EPSILON SCO (Epsilon Scorpii). Though bright, second magnitude (2.29), in most other constellations Epsilon Sco would have a prominent place and probably a proper name. Here, in one of the grandest patterns of the sky, Scorpius, it has neither. It's just one of many of the Scorpion's bright stars and currently ranks just fifth after Antares (Alpha), Dschubba (Delta), Shaula (Lambda), and Girtab (Theta), consistent with its Greek letter designation. (Dschubba, historically fainter than Epsilon, is in a brightened state.) Scorpius is loaded with relatively distant, luminous, hot class B stars, many of which are associated with one another. At a distance of only 65 light years, Epsilon, a class K (K2.5) giant, departs from the local norm and just happens to be in the general line of sight to the rest of the figure. Epsilon's nature rather eludes analysis. Even the temperature is not all that well defined. Averaging all values gives 4400 Kelvin, a luminosity (accounting for infrared radiation) of 72 times that of the Sun, a radius of 15 solar (not all that large), an uncertain mass of 1.25 times solar, and an age rather similar to that of our Sun. Direct measure of angular radius gives a reasonably consistent value of 13 solar. The evolutionary status of the star is also uncertain. Not a stable helium-fusing "clump" giant (so called because on a graph of luminosity vs. temperature there are so many of them), it could be brightening as red giant with a dead helium core, dimming after just firing up its internal helium to fuse to carbon and oxygen, or brightening for the second time with a dead C-O core. Though the first option is the most likely, an apparent slight variability of about 10 percent (with no defined period) suggests the last option. We really do not know. A lower, and perhaps better, temperature of 4250 Kelvin gives just one solar mass. More detailed analysis with other evolutionary calculations yields 1.5 solar masses. Whatever the case, the star gives at least some idea of what will someday happen to the Sun. The metal abundance is around 70 percent solar. A low projected rotation speed of 1.7 kilometers per second leads to a rotation period that could be as long as 1.3 years. There is also some evidence for mass loss through an accelerated wind. Epsilon's most outstanding characteristic is a high speed of 63 kilometers per second relative to the Sun, three to four times greater than that of the local stars of the Galaxy's disk, showing that not only is Epsilon not a part of the general Scorpius gang, but that it is also something of a visitor from an older thickened Galactic disk that provides a transition to the outer, ancient halo.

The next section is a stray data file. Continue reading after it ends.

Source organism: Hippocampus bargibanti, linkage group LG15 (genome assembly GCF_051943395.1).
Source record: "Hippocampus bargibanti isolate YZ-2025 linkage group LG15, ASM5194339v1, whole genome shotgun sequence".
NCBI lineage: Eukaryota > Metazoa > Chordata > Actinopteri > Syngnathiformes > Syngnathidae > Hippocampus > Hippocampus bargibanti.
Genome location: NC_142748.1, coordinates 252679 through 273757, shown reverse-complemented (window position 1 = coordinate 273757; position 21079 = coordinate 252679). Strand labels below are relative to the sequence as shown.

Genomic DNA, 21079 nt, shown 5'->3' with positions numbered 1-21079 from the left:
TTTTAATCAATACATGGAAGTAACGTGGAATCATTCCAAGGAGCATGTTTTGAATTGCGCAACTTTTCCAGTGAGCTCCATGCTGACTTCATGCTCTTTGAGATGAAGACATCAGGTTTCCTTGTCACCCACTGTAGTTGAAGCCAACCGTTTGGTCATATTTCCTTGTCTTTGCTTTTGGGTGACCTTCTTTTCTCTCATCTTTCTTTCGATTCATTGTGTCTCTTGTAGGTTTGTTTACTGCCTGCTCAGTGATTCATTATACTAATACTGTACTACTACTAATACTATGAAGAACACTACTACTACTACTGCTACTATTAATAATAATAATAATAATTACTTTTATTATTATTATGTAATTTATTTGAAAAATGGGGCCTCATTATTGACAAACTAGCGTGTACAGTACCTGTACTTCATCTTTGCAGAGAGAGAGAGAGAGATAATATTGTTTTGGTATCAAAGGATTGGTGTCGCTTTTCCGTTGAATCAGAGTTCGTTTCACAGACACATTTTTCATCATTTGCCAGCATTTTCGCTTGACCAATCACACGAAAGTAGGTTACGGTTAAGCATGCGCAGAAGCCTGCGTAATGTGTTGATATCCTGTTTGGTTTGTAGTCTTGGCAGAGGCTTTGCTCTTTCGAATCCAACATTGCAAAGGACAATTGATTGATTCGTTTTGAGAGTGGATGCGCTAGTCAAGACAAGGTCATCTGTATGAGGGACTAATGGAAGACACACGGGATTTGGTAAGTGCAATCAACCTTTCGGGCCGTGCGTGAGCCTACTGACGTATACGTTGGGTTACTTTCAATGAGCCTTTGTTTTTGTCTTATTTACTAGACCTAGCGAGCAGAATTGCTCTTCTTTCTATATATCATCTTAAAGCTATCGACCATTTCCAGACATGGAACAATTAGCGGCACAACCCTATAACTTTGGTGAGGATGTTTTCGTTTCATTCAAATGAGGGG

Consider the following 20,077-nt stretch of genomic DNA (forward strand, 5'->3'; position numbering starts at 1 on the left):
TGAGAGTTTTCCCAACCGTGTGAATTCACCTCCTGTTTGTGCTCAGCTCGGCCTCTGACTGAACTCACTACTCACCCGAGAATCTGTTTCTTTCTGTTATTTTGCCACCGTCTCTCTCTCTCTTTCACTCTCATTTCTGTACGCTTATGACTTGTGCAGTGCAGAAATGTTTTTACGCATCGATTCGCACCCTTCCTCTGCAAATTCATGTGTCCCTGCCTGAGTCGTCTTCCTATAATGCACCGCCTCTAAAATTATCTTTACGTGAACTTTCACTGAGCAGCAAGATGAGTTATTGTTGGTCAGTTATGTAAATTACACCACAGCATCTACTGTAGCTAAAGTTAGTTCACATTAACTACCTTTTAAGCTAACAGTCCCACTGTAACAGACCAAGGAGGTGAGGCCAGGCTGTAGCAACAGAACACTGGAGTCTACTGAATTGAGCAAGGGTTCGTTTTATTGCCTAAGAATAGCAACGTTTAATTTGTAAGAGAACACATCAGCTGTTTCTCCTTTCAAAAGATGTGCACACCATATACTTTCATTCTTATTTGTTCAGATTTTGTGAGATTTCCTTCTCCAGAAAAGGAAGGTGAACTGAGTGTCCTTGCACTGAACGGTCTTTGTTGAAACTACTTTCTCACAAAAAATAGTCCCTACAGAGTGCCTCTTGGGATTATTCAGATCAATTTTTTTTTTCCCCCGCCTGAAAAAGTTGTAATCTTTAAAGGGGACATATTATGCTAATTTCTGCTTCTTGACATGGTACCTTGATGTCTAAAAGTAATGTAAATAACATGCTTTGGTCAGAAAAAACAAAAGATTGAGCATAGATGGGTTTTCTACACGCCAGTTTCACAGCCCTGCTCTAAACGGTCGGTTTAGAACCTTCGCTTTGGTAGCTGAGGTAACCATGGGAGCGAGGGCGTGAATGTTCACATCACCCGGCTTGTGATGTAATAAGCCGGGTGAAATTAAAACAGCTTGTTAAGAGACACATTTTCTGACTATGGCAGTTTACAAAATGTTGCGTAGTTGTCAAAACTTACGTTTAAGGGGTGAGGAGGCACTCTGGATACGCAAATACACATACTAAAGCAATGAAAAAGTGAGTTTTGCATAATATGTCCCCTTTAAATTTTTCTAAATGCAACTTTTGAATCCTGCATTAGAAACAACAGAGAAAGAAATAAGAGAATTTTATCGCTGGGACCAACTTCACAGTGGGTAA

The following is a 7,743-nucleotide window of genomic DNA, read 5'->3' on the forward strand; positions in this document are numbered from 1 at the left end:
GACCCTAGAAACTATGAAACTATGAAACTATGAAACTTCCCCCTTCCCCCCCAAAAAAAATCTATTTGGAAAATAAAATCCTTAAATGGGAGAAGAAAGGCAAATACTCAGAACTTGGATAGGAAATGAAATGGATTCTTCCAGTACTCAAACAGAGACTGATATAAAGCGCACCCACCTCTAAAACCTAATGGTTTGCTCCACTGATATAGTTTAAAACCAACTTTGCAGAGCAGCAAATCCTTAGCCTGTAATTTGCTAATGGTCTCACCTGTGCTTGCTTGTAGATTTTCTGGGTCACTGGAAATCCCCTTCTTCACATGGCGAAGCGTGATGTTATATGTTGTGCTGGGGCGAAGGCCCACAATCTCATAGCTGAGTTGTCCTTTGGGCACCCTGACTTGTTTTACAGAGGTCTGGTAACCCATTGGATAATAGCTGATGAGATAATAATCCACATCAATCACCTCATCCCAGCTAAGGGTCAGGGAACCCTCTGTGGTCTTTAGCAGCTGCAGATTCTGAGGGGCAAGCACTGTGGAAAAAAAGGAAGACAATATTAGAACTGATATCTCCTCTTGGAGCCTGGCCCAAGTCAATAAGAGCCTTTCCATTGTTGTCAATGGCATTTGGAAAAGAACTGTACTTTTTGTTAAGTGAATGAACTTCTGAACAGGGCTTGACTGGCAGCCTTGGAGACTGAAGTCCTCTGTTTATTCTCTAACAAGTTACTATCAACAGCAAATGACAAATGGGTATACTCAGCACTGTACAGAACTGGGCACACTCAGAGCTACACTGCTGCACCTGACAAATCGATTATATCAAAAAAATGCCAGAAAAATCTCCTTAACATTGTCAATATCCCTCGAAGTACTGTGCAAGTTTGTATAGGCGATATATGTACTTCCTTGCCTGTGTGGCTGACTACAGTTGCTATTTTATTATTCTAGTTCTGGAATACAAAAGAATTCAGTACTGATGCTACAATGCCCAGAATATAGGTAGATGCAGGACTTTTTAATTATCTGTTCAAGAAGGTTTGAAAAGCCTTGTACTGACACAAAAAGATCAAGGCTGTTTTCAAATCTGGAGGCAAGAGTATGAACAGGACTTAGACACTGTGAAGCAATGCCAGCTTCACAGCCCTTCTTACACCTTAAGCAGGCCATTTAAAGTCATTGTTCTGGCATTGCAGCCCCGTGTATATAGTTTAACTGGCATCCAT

Written by Jim Kaler. Return to STARS.